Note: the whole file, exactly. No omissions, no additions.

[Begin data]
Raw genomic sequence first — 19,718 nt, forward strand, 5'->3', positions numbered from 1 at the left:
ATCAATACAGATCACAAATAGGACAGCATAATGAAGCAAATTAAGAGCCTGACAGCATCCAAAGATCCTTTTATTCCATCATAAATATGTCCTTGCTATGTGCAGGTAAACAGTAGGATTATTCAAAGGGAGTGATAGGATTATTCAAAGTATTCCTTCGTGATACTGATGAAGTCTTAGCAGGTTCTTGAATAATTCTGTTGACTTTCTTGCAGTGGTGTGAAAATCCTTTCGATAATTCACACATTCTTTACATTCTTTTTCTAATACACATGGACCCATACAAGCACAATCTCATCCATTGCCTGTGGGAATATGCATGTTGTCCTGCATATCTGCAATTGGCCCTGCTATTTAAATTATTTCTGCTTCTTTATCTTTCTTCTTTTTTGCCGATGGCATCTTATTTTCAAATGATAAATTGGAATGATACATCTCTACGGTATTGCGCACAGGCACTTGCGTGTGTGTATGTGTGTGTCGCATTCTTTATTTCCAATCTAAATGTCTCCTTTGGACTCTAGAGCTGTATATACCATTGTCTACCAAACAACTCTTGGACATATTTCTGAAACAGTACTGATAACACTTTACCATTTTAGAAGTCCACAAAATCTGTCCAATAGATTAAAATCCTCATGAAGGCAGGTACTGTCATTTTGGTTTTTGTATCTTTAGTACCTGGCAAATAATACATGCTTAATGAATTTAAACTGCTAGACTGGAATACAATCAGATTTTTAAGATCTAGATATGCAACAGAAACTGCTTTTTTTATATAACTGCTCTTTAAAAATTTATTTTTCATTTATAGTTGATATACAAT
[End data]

Raw genomic sequence first — 19,718 nt, forward strand, 5'->3', positions numbered from 1 at the left:
ATCAATACAGATCACAAATAGGACAGCATAATGAAGCAAATTAAGAGCCTGACAGCATCCAAAGATCCTTTTATTCCATCATAAATATGTCCTTGCTATGTGCAGGTAAACAGTAGGATTATTCAAAGGGAGTGATAGGATTATTCAAAGTATTCCTTCGTGATACTGATGAAGTCTTAGCAGGTTCTTGAATAATTCTGTTGACTTTCTTGCAGTGGTGTGAAAATCCTTTCGATAATTCACACATTCTTTACATTCTTTTTCTAATACACATGGACCCATACAAGCACAATCTCATCCATTGCCTGTGGGAATATGCATGTTGTCCTGCATATCTGCAATTGGCCCTGCTATTTAAATTATTTCTGCTTCTTTATCTTTCTTCTTTTTTGCCGATGGCATCTTATTTTCAAATGATAAATTGGAATGATACATCTCTACGGTATTGCGCACAGGCACTTGCGTGTGTGTATGTGTGTGTCGCATTCTTTATTTCCAATCTAAATGTCTCCTTTGGACTCTAGAGCTGTATATACCATTGTCTACCAAACAACTCTTGGACATATTTCTGAAACAGTACTGATAACACTTTACCATTTTAGAAGTCCACAAAATCTGTCCAATAGATTAAAATCCTCATGAAGGCAGGTACTGTCATTTTGGTTTTTGTATCTTTAGTACCTGGCAAATAATACATGCTTAATGAATTTAAACTGCTAGACTGGAATACAATCAGATTTTTAAGATCTAGATATGCAACAGAAACTGCTTTTTTTATATAACTGCTCTTTAAAAATTTATTTTTCATTTATAGTTGATATACAAT